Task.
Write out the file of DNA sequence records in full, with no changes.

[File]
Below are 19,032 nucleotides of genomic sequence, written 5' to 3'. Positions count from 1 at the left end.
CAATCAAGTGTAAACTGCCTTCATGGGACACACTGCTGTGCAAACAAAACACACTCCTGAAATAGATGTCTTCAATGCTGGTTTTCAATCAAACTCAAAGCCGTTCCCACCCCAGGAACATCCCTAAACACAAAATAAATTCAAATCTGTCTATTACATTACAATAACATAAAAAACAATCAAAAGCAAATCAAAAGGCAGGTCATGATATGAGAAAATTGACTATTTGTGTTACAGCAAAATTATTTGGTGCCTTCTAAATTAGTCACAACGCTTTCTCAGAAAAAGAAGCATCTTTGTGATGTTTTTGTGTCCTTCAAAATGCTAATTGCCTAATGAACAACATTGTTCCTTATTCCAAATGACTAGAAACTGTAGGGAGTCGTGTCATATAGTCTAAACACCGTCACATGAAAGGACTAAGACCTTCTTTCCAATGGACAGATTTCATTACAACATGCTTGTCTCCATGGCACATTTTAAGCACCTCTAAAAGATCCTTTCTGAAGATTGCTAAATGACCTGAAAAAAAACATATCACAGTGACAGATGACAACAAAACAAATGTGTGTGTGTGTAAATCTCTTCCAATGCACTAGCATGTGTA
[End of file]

Below are 19,032 nucleotides of genomic sequence, written 5' to 3'. Positions count from 1 at the left end.
CAATCAAGTGTAAACTGCCTTCATGGGACACACTGCTGTGCAAACAAAACACACTCCTGAAATAGATGTCTTCAATGCTGGTTTTCAATCAAACTCAAAGCCGTTCCCACCCCAGGAACATCCCTAAACACAAAATAAATTCAAATCTGTCTATTACATTACAATAACATAAAAAACAATCAAAAGCAAATCAAAAGGCAGGTCATGATATGAGAAAATTGACTATTTGTGTTACAGCAAAATTATTTGGTGCCTTCTAAATTAGTCACAACGCTTTCTCAGAAAAAGAAGCATCTTTGTGATGTTTTTGTGTCCTTCAAAATGCTAATTGCCTAATGAACAACATTGTTCCTTATTCCAAATGACTAGAAACTGTAGGGAGTCGTGTCATATAGTCTAAACACCGTCACATGAAAGGACTAAGACCTTCTTTCCAATGGACAGATTTCATTACAACATGCTTGTCTCCATGGCACATTTTAAGCACCTCTAAAAGATCCTTTCTGAAGATTGCTAAATGACCTGAAAAAAAACATATCACAGTGACAGATGACAACAAAACAAATGTGTGTGTGTGTAAATCTCTTCCAATGCACTAGCATGTGTA